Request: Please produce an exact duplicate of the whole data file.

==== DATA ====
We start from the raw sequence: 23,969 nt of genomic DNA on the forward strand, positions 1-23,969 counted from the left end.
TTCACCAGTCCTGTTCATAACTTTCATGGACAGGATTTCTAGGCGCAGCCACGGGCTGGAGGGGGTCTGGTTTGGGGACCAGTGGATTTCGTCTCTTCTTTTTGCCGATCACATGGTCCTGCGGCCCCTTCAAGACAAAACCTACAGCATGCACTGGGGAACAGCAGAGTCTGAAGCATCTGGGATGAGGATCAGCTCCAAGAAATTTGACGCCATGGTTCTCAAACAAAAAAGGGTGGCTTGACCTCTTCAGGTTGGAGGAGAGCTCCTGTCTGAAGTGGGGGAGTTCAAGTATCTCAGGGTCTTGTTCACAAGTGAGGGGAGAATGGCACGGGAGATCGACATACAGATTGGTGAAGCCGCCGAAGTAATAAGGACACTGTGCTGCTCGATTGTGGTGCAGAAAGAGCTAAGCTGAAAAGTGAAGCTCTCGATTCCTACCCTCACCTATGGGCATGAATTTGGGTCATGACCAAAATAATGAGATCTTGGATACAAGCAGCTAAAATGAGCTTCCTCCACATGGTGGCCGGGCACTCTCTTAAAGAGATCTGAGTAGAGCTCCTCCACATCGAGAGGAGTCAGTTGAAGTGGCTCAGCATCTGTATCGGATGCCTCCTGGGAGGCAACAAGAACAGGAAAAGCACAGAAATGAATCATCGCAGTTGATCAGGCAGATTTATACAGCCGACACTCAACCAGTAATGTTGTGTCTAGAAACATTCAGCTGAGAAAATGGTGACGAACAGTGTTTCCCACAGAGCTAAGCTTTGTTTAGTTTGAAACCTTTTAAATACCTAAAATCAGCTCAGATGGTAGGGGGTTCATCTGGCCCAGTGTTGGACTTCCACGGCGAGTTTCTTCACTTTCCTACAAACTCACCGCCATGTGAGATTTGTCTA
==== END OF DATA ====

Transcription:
We start from the raw sequence: 23,969 nt of genomic DNA on the forward strand, positions 1-23,969 counted from the left end.
TTCACCAGTCCTGTTCATAACTTTCATGGACAGGATTTCTAGGCGCAGCCACGGGCTGGAGGGGGTCTGGTTTGGGGACCAGTGGATTTCGTCTCTTCTTTTTGCCGATCACATGGTCCTGCGGCCCCTTCAAGACAAAACCTACAGCATGCACTGGGGAACAGCAGAGTCTGAAGCATCTGGGATGAGGATCAGCTCCAAGAAATTTGACGCCATGGTTCTCAAACAAAAAAGGGTGGCTTGACCTCTTCAGGTTGGAGGAGAGCTCCTGTCTGAAGTGGGGGAGTTCAAGTATCTCAGGGTCTTGTTCACAAGTGAGGGGAGAATGGCACGGGAGATCGACATACAGATTGGTGAAGCCGCCGAAGTAATAAGGACACTGTGCTGCTCGATTGTGGTGCAGAAAGAGCTAAGCTGAAAAGTGAAGCTCTCGATTCCTACCCTCACCTATGGGCATGAATTTGGGTCATGACCAAAATAATGAGATCTTGGATACAAGCAGCTAAAATGAGCTTCCTCCACATGGTGGCCGGGCACTCTCTTAAAGAGATCTGAGTAGAGCTCCTCCACATCGAGAGGAGTCAGTTGAAGTGGCTCAGCATCTGTATCGGATGCCTCCTGGGAGGCAACAAGAACAGGAAAAGCACAGAAATGAATCATCGCAGTTGATCAGGCAGATTTATACAGCCGACACTCAACCAGTAATGTTGTGTCTAGAAACATTCAGCTGAGAAAATGGTGACGAACAGTGTTTCCCACAGAGCTAAGCTTTGTTTAGTTTGAAACCTTTTAAATACCTAAAATCAGCTCAGATGGTAGGGGGTTCATCTGGCCCAGTGTTGGACTTCCACGGCGAGTTTCTTCACTTTCCTACAAACTCACCGCCATGTGAGATTTGTCTA